In 2001 when I had my first exposure to the internet, I thought of it as just another computer program where I could “check my mails”. I was so excited when I opened my first email account on excite.com mail (I don’t know if that site still exists). Today, that medium has gone way beyond an avenue for sending and receiving mails, to something akin to life itself.
Being a vast repository of knowledge, way bigger than all of the world’s libraries put together, it has become rallying point for information seekers, information givers and all that exist in between those. It has given rise to a whole new “genre” of computing and all kinds of applications and “hobbies” have grown out of that.
The fact that the internet is a goldmine, priceless enough to turn a noob into a sensei in a very short while is not even debatable. With the help of Google, a total dummy can master a subject and save his or her job by making use of tips, and ideas that others have stored online.
Another very wonderful “lifestyle” that the modern internet has given birth to is social networking. First popularized among Nigerians by Hi5 and which has now become a virtual life with the advent of the vastly successful and addictive application called Facebook. When I say addictive, it is because of the dearth of a better word, powerful, and revered enough to qualify the state of helplessness that certain people feel from the pull of the desire to see people’s pictures, to write on people’s walls, send them messages, and “poke” them. Enter Twitter, and it looks like the addiction has come two-fold. Twitter is worse because it brings people even closer, and makes them go straight to the point and not mince words about their thoughts and ways of life, in just 140 characters they pour out stuff that most times should never even be spoken to ones self.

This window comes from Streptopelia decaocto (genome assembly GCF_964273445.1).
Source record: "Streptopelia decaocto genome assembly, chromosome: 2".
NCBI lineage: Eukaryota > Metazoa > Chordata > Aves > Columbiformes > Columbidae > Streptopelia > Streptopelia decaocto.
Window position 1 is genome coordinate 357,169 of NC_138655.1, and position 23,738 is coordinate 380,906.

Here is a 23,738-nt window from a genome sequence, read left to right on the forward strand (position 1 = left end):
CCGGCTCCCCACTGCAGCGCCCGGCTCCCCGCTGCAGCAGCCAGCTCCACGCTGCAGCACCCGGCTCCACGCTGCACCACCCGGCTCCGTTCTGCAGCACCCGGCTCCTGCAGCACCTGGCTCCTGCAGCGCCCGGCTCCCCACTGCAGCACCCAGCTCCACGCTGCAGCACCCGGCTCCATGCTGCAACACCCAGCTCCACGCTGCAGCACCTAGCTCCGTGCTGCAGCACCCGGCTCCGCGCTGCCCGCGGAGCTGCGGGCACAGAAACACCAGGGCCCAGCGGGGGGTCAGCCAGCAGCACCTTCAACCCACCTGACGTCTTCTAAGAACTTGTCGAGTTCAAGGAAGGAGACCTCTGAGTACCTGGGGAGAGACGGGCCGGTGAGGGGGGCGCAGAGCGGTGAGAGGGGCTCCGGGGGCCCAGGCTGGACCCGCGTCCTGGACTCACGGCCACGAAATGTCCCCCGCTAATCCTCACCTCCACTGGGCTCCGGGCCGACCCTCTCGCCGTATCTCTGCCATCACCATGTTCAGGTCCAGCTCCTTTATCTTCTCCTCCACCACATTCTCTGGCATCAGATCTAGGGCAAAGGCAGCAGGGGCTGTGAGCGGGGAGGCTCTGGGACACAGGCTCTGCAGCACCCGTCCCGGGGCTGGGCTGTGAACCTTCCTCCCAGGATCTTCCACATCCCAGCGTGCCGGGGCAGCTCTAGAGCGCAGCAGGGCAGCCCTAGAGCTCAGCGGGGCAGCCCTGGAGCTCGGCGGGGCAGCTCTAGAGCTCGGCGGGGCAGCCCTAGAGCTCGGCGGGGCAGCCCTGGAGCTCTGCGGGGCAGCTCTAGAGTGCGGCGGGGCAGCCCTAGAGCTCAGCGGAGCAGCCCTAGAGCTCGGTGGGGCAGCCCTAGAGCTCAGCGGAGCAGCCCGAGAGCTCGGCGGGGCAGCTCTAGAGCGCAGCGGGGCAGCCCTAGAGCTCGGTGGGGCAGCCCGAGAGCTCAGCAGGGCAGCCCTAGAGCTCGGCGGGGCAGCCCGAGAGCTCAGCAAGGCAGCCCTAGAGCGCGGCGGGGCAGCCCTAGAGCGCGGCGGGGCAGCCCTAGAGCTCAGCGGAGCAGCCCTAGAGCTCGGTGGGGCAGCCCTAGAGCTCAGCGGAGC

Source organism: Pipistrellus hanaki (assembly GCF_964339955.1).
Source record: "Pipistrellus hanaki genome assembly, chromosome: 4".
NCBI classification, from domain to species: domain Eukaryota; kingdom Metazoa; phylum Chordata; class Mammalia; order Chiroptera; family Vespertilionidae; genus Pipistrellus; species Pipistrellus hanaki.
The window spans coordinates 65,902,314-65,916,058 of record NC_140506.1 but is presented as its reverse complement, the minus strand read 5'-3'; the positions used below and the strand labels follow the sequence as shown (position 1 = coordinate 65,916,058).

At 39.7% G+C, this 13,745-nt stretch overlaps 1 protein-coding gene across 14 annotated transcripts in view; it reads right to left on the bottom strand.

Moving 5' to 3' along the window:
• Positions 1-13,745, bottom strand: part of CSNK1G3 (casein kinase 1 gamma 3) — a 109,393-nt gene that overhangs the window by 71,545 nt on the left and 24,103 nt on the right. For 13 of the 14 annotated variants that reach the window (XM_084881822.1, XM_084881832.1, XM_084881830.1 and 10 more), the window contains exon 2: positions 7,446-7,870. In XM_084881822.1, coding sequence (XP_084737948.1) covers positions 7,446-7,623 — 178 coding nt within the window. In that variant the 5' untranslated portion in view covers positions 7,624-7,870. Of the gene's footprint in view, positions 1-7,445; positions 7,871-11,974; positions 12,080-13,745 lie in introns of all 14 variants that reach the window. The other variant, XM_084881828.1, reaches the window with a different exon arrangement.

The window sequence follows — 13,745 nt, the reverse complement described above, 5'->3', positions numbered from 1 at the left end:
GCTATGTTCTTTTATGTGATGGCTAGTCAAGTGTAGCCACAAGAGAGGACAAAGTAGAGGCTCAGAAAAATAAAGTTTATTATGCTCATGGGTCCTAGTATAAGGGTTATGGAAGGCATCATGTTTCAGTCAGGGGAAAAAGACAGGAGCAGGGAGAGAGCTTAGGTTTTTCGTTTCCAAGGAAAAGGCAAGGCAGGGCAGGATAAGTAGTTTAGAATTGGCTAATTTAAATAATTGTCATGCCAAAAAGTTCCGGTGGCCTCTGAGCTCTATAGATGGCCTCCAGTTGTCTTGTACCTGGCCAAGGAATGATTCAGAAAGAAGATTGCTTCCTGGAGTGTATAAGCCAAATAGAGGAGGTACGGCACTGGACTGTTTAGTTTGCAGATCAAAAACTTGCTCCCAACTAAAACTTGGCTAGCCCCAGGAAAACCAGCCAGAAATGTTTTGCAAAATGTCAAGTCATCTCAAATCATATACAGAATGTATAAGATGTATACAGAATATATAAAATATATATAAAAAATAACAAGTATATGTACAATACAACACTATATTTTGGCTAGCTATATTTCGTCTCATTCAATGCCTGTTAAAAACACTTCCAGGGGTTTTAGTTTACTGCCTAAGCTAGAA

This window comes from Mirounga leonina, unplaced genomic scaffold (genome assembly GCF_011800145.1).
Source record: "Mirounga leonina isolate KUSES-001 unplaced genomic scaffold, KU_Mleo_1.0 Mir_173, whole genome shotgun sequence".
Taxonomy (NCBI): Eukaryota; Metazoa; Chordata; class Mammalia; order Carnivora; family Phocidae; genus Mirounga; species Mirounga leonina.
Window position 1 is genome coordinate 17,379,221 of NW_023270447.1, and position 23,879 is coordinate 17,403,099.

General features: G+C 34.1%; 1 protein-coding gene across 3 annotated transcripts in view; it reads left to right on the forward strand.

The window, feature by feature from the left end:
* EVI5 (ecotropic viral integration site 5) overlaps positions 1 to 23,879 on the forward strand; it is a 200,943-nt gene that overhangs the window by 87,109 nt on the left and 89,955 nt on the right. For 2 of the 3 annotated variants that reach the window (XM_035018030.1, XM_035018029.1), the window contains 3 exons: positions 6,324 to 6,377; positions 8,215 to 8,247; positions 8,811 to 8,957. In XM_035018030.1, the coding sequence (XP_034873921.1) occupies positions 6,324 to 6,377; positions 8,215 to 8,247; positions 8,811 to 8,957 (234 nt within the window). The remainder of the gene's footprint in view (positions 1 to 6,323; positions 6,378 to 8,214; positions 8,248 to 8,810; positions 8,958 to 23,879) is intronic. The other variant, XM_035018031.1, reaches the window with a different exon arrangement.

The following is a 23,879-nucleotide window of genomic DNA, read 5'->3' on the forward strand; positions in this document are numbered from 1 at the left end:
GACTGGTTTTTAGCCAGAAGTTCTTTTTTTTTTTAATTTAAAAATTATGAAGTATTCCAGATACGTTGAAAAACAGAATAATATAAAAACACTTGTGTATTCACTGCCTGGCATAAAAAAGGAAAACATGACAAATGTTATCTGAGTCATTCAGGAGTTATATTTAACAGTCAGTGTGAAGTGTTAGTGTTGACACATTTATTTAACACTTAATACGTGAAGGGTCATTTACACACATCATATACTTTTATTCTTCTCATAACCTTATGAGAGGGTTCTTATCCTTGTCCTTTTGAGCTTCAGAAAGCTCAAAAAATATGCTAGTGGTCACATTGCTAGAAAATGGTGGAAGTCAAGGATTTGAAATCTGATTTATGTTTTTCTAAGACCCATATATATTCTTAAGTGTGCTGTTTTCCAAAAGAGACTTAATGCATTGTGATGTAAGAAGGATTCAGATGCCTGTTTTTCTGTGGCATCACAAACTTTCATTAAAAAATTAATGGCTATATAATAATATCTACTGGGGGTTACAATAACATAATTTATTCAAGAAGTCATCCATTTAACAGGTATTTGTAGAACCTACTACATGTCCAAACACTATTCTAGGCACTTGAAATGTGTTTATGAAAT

Young men and ladies, seem to have lost all sense of modesty, they seem to have forgotten that discretion is the better part of valour. People have forgotten that every information dropped on the net, either dropped through an alias or a real name, can still be traced back to the author – we don’t even know who is reading them, who is watching, or who is keeping tab. Pictures that are potentially injurious to reputations down the line, status updates that can come back and bite, and tweets that, if they can be dug up, can ruin lives, careers, and relationships – if only people can look that far and quit listening to that other sound in their head that is telling them “go on, it is just the internet, it isn’t that serious” – sorry son, it is as serious as a heart attack.
It is ok if some people take this piece personal, it is also perfectly ok if some take it serious, but the Monk has spoken, let he who has ears listen, and he who has eyes read. Catch you next week.